A Wealth Tax Would Spark a Recession — And It Might Not Be an Accident

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Bernie Sanders and Elizabeth Warren at the Democrat primary debates. Source: The New Yorker

Recently, Sen. Bernie Sanders (I-VT) released a position for his 2020 Presidential campaign that called for the implementation of a progressive wealth tax on the wealthiest Americans. Unlike a traditional income tax, this would levy an annual tax on all assets of those who fall under it.

Sanders’s plan, which would tax between 1–8% of wealth starting at $32 million, is even more severe than the similar plan of his 2020 rival Sen. Elizabeth Warren (D-MA), who proposed in January a 2% tax on wealth above $50 million and 3% above $1 billion.

While these tax plans have been hailed by “progressives” as a substantial way to “reduce income inequality,” and help finance the candidates’ enormous spending proposals, one only need apply the most basic layer of economic pushback to understand why these proposals would spell catatrophe for the American economy.

In the video above, independent political commentator Tim Pool states the should-be-obvious differences between wealth assets and actual liquid money. Pool points out that while CEOs and tech giants, like Amazon head Jeff Bezos, may have a multi-billion dollar net worth, their salaries and/or cash-on-hand are nowhere near enough to cover the requirements of a wealth tax. The only way these people would be able to afford the tax would be to sell massive amounts of stock shares they possess in their own or other companies.

The issue is: A flooding of the stock market with available shares from many of the nation’s biggest companies would drastically reduce the demand of the stocks, and by extension greatly degrade their value. A supply shock of this level would crash the stock market, potentially destroy these companies, cost thousands of people their jobs, and at bare minimum spark a recession.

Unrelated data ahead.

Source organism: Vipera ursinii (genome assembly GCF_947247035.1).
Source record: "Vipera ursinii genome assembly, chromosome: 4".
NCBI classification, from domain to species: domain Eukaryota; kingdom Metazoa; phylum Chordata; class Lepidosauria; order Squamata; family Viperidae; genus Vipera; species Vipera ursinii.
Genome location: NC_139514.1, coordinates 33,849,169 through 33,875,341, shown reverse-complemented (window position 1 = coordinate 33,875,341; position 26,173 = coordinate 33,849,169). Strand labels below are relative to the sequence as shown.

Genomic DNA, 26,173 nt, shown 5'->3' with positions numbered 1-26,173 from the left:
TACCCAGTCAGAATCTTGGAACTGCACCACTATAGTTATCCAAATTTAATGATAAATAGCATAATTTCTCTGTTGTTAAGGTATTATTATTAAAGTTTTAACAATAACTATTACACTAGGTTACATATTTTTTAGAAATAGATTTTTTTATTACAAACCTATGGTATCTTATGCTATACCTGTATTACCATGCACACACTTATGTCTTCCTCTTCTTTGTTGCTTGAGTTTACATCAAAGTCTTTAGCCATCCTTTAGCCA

While some commentators make the claim that Sanders and Warren’s wealth tax proposals are just them virtue signaling on their dedication to combating “income inequality,” there is a case to be made of a much more devious nature:

If those taxed were unable to produce the liquid cash (which would be made more difficult by capital gains taxes), there is a possibility that this would allow the federal government the ability to seize these stock assets from the millionaires and billionaires. It would appear as a prudent move by the government: Circumventing a recession while avoiding stumulus spending. It would also give the government a dispproportionate control over the market share, potentially even leading to majority stakeholding in some of these companies. A wealth confiscation of this magnitude, if properly executed, could lead to a state of de facto socialism.

While this is admittingly ghoulish motive to attribute to the respective tax proposals, the fact that both Sanders and Warren are two of the most prominent “progressive” American politicians, with Sanders even being a self-identified socialist, one must give pause in regards to a policy that would be so difficult to comply with, and would likely even be declared unconstitutional.

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